Around 15 years ago, I heard Chevrolet was planning to discontinue both its mini-van and mid-size SUVs and replace them with a new three-row crossover that fell in size between the Tahoe and Suburban. It seemed like a silly idea, and certainly not the precursor for a luxury car. Now in its second generation, and especially in High Country trim, the 2020 Chevy Traverse has become exactly that.
Elegant Sculpted Body
That first generation Traverse was a long tall station wagon, not straying far enough from its mini-van predecessor for some. Round Two beams in as a more formal two-box crossover that takes on styling cues from both the compact Equinox crossover and full-size Tahoe SUV. The front is dominated by a chromey version of Chevrolet’s twin-port grille flanked by LED headlamps. Elegant body sculpting includes fender bulges, sharp crease around the beltline, and accentuated chrome window trim. Roof rails, LED taillamps, 20-inch wheels, and Black Cherry Metallic paint add tinsel.
As my 6-year-old daughter climbed into her own second-row throne, she declared, “I like this car!” That’s mostly because, with the seat slid back, she couldn’t dream of scuffing the front seats with her feet. Her school’s play area seemingly has less space. She was pretty impressed with her own climate control, cupholders in the doors, and a third row seat that powers down for increased luggage capacity. Her seat was heated. Looking up, she saw twin moonroofs. Happy girl.
Her dads were pretty happy up front, too, riding in their heated and ventilated leather seats, gripping a leather-wrapped steering wheel, adjusting the tri-zone auto climate control, and cranking up the crisp 10-speaker Bose audio system. A power steering column, wireless device charging pad, and navigation add convenience. There’s nice stitched vinyl and suede on the dash and doors, but there’s also plenty of hard plastic that betrays the overall luxury ambience.
Devices connect easily with Bluetooth, 4G Wi-Fi, Apple CarPlay and Android Auto. I’d prefer proper volume and tuning knobs instead of one knob and push buttons, but the 8-inch touchscreen was easy enough to use. Especially knowing my daughter was lounging in the back, a full array of safety systems lent peace. Forward collision mitigation, lane keep assist, rear cross traffic alert, and blind spot warning were a good start. Add to that a following distance indicator and rearview camera mirror.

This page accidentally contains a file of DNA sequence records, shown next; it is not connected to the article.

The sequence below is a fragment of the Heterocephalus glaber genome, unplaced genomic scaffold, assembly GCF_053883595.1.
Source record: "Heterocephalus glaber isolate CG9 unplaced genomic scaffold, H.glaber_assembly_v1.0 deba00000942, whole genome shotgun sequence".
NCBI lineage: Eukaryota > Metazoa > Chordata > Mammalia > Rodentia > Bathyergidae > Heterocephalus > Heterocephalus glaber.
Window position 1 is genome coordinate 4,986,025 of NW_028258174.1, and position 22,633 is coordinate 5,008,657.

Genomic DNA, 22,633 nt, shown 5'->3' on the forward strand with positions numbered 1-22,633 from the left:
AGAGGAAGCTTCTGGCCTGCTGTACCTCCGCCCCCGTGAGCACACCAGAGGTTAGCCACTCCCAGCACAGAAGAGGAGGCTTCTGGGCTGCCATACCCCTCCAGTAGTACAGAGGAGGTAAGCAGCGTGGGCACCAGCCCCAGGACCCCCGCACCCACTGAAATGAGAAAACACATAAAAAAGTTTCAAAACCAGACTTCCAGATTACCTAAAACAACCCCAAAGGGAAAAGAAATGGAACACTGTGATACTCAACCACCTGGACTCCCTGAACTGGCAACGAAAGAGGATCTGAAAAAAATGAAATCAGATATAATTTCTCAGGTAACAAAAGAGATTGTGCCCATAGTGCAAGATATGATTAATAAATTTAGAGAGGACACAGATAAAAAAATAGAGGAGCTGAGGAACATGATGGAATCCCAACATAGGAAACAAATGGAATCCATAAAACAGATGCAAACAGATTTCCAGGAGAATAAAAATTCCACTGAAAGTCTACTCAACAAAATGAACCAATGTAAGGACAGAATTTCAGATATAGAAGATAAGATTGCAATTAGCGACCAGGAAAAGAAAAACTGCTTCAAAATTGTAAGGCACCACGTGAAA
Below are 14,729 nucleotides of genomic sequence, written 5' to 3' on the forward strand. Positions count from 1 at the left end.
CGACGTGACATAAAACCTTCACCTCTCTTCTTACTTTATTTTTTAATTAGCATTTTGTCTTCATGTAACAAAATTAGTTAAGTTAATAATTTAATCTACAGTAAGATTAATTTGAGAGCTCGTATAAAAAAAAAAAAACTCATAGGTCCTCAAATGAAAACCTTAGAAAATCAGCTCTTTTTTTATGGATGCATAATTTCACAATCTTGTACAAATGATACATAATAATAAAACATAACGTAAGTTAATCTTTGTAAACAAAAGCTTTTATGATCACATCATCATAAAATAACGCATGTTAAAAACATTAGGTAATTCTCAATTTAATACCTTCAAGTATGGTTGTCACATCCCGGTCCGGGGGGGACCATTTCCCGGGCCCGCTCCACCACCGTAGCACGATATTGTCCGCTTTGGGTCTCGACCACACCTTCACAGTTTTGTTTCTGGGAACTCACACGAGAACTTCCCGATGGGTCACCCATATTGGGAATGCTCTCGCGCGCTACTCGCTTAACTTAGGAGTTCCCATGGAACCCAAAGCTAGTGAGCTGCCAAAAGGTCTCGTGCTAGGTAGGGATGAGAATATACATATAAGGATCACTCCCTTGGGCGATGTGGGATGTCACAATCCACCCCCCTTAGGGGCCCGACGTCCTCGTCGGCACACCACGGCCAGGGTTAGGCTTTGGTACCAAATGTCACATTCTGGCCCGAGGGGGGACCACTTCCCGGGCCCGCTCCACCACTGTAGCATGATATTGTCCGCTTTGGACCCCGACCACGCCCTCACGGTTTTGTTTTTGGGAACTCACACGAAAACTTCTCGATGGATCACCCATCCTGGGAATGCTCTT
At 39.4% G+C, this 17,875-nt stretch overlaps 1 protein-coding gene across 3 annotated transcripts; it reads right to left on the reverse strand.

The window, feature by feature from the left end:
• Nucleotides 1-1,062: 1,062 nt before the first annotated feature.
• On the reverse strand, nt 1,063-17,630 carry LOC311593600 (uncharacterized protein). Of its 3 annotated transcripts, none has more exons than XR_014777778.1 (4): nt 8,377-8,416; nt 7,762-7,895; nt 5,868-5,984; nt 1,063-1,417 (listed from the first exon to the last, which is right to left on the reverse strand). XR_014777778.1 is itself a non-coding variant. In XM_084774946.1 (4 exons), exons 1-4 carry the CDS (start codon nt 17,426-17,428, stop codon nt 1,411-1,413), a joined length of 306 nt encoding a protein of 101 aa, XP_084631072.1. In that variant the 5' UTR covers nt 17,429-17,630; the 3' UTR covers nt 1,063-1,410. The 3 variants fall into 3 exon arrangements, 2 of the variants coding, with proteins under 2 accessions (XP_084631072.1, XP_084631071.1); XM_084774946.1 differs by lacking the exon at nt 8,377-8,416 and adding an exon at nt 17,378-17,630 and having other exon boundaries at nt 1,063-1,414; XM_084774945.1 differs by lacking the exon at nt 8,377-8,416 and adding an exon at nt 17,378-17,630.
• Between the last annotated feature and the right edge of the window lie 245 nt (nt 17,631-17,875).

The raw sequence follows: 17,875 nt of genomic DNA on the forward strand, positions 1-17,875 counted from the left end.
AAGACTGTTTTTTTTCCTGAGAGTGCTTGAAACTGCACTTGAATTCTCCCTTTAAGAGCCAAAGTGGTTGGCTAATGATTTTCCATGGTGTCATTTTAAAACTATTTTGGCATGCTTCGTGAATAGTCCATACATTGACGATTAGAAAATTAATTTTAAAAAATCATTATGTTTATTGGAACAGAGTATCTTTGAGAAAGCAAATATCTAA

Efficient V6 Power
Nestled between the sculpted front fenders is GM’s venerable 3.6-liter V6 engine producing 310 horsepower and 266 lb.-ft. of torque – all routed to the all-wheel-drive system through a nine-speed automatic transmission. There’s enough power to kick it down the road, though you can forget about racking BMW Ms. It will, however, tow 5,000 lbs. of trailer and achieve 17/25-MPG city/highway unloaded. You can’t turn off auto stop/start, so I hope you like it (I don’t).
Chevrolet may not have the most glamorous three-row crossover, but it is comfortable, handsome, and provides a serene ride on the highway. It is noticeably quiet, steering is tight, and the four-wheel independent suspension rumbles over rough pavement without disturbing offspring working their screens in the rear. I registered no complaints from the front seats either. If you’re going to take a long drive, there are far worse vehicles in which to do it.
Our High Country edition rides at the top of the Traverse hierarchy and comes with an appropriate price. You can snag a base Traverse for $30,995, but get all the luxury bling, and you’ll hand over $54,395 as tested. Competitors include the Ford Explorer, Toyota Highlander, Honda Pilot, Kia Telluride, Hyundai Palisade, and Nissan Pathfinder.
2020 Chevy Traverse High Country
- Seven-passenger, AWD Crossover
- Powertrain: 3.6-liter V6, 9-spd trans
- Output: 310hp/266 lb.-ft. torque
- Suspension f/r: Ind/Ind
- Wheels f/r: 20”/20” alloy
- Brakes f/r: disc/disc
- Must-have features: Style, Ride
- Fuel economy: 17/25 mpg city/hwy
- Assembly: Lansing, MI
- Base/As-tested price: $30,995/$54,395